Johnny Got His Gun

Well, Johnny Got His Gun finally made it to the top of my Netflix queue and 5 days after arrival I finally watched it. I’d seen the Metallica music video, One a couple of times (at first I didn’t realize this was an actual movie). This was a very strange film. The black & white scenes look like an episode of the Twilight Zone, but that show was never as dark as this film. Body Horror and High Octane Nightmare Fuel are apt descriptions. Living Hell works too. There’s no happy ending, hope isn’t even implied. I have to wonder; has something like this actually happened? According to Wikipedia Dalton Trumbo was “inspired” by hearing about a Canadian WWI veteran who lost all his limbs and was struck blind, deaf, dumb. Is there any truth to that? Timothy Bottoms (accoding to the special features) seems to thing it was inspired by a South Pacific war veteran.

Not sure of the factual basis, but this is one of the overlooked masterpieces of American movies that has taken an unconscionably long time to become available. Now, raining AND pouring, Netflix also has it available streaming.

A bit foggy in memory, but I was around when it first came out and remember seeing it in the theaters.
Back then, the book had had some resurgence in popularity on college campuses. Because of that, the film didn’t seem to do justice to the book that was still fresh in everyone’s minds.
I am glad to hear people are watching it now - as even though I agreed back then that the film was flawed, compared to the book, I was one who thought the film did a decent job of getting message across.

I saw part of this movie on TCM a few months ago. I didn’t watch the whole thing, but decided to catch part of it. The guy had the bonnet/mask over his face. It seemed like a terribly depressing movie.

The reason I turned to it when I saw it was on? It was the movie my mom and dad went to see on their first date. The part I watched just kept me wondering what my dad was thinking by picking that movie. I also wondered if that should have been a sign they would eventually get divorced. This movie may have ended my parents’ marriage before it started.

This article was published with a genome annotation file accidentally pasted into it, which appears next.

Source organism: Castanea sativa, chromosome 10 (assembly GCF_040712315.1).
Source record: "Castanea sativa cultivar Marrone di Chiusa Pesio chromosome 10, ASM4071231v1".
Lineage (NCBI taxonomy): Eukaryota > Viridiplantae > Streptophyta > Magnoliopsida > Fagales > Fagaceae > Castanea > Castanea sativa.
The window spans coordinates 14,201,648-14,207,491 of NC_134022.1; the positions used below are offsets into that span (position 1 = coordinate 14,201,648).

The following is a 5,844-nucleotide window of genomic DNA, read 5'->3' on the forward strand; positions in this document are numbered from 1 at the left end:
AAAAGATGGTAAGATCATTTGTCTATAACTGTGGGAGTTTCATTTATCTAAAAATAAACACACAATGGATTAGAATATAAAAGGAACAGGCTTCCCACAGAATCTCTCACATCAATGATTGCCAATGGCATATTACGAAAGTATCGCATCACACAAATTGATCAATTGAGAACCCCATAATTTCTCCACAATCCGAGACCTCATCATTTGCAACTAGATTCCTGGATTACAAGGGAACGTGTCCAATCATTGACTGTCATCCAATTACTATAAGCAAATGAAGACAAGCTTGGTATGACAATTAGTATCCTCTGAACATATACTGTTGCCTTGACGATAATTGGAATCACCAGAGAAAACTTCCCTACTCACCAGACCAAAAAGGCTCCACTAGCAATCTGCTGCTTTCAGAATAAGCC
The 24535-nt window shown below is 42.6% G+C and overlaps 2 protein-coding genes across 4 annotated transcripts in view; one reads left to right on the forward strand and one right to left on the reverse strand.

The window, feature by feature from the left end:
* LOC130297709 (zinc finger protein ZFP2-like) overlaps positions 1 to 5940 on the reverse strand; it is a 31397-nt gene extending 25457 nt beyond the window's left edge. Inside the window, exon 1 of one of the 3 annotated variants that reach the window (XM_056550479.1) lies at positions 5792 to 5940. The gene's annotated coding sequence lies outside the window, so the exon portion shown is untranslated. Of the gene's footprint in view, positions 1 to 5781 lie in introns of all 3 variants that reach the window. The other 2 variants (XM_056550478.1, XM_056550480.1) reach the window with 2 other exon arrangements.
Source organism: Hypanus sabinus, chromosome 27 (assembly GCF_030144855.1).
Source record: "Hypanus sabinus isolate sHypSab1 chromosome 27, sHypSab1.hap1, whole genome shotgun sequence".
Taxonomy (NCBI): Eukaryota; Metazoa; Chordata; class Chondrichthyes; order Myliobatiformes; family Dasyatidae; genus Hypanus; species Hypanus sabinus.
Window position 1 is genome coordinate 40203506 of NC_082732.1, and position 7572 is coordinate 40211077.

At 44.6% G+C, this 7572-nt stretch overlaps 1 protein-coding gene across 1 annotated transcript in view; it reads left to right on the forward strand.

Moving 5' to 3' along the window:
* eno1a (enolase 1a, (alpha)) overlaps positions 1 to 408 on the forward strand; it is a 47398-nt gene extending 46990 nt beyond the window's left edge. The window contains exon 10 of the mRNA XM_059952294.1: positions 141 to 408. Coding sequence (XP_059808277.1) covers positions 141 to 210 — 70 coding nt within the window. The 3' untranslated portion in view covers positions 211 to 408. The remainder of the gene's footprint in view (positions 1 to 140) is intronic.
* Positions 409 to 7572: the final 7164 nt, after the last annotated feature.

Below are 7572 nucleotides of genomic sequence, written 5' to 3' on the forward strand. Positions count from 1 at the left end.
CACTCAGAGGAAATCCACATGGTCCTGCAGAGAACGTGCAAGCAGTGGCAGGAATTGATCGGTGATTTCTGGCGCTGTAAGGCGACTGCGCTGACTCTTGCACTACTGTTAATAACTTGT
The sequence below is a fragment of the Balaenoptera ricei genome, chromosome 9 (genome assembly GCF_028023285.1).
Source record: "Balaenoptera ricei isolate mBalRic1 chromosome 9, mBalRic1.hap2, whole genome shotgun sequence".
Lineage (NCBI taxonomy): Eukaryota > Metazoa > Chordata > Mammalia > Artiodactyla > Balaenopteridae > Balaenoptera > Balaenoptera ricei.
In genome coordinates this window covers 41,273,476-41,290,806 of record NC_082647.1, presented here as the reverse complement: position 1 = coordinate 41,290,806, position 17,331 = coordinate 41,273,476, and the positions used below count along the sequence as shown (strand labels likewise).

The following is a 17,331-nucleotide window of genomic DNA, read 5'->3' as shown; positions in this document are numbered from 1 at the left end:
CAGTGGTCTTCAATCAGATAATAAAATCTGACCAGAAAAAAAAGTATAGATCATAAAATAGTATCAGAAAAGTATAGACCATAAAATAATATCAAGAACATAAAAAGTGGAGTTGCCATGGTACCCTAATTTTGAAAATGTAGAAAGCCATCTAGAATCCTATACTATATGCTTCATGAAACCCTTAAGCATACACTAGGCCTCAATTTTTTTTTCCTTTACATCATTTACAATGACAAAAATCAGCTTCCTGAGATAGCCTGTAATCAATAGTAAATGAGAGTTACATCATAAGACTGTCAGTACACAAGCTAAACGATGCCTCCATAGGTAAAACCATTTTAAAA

I’m the boss, this is champagne! Merry christmas!

There were some good moments, but overall the film was blatantly overstated and heavy-handed. It’s “Antiwar for Dummies.” And dummies with a short attention span. We get the point immediately, but Trumbo makes it again and again and again and again and again. And then again, in case you didn’t notice.

Try King of Hearts to see a much better and more entertaining way of saying exactly the same thing using WWI as a background.

Wow, I couldn’t disagree more. On both counts: King of Hearts is insipid and glib and naive and sentimental: candybox schlock.

And to suggest that JGHG is “overstated” is to suggest that the message, which you seem to see as the driving agenda (it’s not), would be better served if punches were pulled. Granted, all things being equal it’s usually better for an artist to err on the side of subtlety. The kind of no-holds-barred, subtlety-be-damned approach that Trumbo took is not an approach for amateurs or the weak minded. But when it works, it works: fuck the rules. JGHG is a slap in the face, not only to the whole idea of war, but also to the kind of artistic complacency that makes war movies as entertainments rather than cautionary tales. Not that JGHG is even a cautionary tale: it’s more of a punishment, a nose-rubbing in the very complacency you deem more proper to such entertainments.

And so what if it’s framed as if “for dummies”? How many people remain complacent and blind in the face of such atrocities? People are willfully ignorant about such things; willful dummies.

Obfuscation does not equal greater art: sometimes an allegory or a metaphor is just so much sophistry and the full face direct approach is all that will do.

I thought the book was overall better, and beautifully written, but I preferred the movie’s ending, and found it more in keeping with what the military would really do.

Associated Press story from December 1936, about the abdication of King Edward, that may have served as the inspiration for Trumbo (although it does not specifically say the soldier was dismembered):